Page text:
Agile vs Waterfall Methodology Which is Better for Your Next Project?


When you plan for a new software development project, there are two popular ways to approach it that you have likely heard about — Agile and Waterfall. Though there are some similarities between the two, there are also some key differences. So, how do you know which approach is best for you?

To help you decide on Agile vs. Waterfall methodology, this article will answer:

  • What does Agile mean?
  • What does Waterfall mean?
  • What are the pros and cons of each strategy?

What Does Agile Mean?

To begin comparing Agile vs. Waterfall methodology, we must first answer the question, “What does Agile mean?”

Agile is a project management strategy based on the principles outlined in a published paper written by William Royce in the 70s on large software system development. Agile is composed of short development cycles called “sprints” that last around one to four weeks each.

At the end of each sprint, the development team checks in with the client, delivering what has been completed so far. These check-ins create an opportunity to receive regular client feedback throughout the development process, creating an iterative and customer-centric approach to software development.

These methods include:

  • Plan

In this phase, the product manager and key stakeholders work closely with the client to gather requirements, prioritize design elements, find resources to meet requirements, and create user stories that contain deliverable portions of the final product and required features.

  • Design

In the design phase, experts on user interface and experience meet with the client to make decisions on the visual design of the product, creating sketches and mockups that can be used to inform the development phase.

  • Develop

In this phase, the scrum master and development team begin the first sprint to deliver a set of user stories representing specific features of the final product.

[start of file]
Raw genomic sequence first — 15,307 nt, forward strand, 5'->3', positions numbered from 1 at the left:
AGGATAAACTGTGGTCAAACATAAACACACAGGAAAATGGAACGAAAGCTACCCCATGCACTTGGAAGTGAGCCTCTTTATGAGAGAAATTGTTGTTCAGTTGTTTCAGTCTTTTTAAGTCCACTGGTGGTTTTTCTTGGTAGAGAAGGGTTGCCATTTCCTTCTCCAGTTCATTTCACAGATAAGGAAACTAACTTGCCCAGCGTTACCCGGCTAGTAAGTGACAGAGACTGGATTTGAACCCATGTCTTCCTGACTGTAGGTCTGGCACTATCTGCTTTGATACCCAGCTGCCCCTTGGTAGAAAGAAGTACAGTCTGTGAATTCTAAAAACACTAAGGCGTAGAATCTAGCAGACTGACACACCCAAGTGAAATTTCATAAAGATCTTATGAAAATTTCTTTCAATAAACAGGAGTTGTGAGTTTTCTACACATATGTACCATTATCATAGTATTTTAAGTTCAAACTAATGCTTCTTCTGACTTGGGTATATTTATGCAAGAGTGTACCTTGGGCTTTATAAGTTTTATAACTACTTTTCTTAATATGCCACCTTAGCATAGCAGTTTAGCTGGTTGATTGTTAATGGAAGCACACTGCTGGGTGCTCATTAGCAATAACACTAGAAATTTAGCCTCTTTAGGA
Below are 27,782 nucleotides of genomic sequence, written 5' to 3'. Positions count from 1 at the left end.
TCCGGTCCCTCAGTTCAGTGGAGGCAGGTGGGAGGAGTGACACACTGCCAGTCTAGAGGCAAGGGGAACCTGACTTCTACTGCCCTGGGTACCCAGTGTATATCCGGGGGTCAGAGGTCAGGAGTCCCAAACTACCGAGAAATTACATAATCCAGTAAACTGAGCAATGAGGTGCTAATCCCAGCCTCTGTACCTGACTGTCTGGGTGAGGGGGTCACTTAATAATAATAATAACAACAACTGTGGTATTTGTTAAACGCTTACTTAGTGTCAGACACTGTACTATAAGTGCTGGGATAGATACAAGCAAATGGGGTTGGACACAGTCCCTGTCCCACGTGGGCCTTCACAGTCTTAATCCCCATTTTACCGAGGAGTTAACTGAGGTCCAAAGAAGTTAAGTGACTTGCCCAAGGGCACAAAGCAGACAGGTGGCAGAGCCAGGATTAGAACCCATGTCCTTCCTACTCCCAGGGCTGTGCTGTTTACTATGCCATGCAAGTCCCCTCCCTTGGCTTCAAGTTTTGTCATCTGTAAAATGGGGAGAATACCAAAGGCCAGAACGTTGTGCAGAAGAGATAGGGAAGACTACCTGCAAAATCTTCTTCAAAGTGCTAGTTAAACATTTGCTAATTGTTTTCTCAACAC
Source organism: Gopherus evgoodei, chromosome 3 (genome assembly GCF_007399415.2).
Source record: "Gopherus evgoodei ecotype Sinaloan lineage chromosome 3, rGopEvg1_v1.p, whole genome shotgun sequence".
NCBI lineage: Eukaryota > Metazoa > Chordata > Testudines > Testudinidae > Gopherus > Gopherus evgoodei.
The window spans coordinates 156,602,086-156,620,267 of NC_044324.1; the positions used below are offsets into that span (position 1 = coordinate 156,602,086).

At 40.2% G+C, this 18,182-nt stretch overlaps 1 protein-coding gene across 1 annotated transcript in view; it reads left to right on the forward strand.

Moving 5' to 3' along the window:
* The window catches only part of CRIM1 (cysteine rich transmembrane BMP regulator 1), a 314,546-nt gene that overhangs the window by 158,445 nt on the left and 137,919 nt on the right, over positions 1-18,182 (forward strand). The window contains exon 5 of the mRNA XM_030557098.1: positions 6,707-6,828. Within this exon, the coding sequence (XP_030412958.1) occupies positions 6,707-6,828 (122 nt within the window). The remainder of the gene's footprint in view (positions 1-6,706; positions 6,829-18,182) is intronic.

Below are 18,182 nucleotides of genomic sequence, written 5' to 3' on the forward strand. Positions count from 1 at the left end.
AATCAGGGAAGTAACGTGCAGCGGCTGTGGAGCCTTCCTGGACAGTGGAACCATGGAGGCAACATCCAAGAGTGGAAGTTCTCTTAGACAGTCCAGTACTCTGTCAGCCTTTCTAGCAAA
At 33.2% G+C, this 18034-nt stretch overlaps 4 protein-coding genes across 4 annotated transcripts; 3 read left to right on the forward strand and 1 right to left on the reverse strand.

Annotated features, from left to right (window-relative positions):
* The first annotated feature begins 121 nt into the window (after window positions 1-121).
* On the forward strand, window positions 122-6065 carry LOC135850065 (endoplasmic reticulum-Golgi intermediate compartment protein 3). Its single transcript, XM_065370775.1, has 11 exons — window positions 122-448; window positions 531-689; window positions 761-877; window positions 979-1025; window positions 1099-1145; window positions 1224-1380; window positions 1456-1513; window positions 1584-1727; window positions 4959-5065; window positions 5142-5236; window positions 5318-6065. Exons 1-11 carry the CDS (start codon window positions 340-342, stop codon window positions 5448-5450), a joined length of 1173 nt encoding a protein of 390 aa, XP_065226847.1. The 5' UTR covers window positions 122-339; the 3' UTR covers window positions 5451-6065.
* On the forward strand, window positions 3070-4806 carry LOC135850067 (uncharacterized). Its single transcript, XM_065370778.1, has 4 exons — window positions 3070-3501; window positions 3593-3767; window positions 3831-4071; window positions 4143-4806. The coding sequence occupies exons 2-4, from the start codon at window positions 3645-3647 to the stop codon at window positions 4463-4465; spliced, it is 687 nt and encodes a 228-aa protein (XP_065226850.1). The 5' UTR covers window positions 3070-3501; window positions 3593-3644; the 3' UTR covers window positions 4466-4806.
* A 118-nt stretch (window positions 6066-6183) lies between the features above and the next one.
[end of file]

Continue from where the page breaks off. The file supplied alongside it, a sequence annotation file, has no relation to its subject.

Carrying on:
• Test

During this phase, the deliverable presented to the client is tested against the client’s definition of completion. Does it fit the user story set earlier by the scrum master and product owner?

If there are defects or if changes need to be made, new user stories are created and worked into the next sprint. This cycle continues until the deliverable is complete and includes all required product features.

  • Deploy

Once perfected, the final product is marked as complete and shipped to the customer.

  • Evaluate

Now that the project is complete, the project team looks back on the development process, documenting lessons learned to help improve future team performance.

When answering, “What does agile mean?” the answer is less about these methods and more about the way you use them. Using Agile, a team shares the product or service progress with the customer, creating opportunities for frequent check-ins. These are referred to as “sprints.” At the end of each sprint, the customer can update requirements to ensure that the product or service fits their needs.

What Does Waterfall Mean?

Now that we’ve answered “What does agile mean?” we must define the Waterfall methodology. Waterfall is a more direct development methodology that follows an exact set of steps in a specific order. Where Agile allows for more cycles, check-ins, and reiterations, Waterfall is a linear, beginning-to-end process.

The individual steps in this methodology are very similar:

1. Gather Requirements

In this first phase, the development team gathers and analyzes product information including functional, system, and technical specifications.

2. Design

Based on the information you learned in the requirements-gathering phase, begin designing prototypes that will meet the customer’s requirements. In this step, the design includes the functionality of the product or service as well as its appearance.

3. Development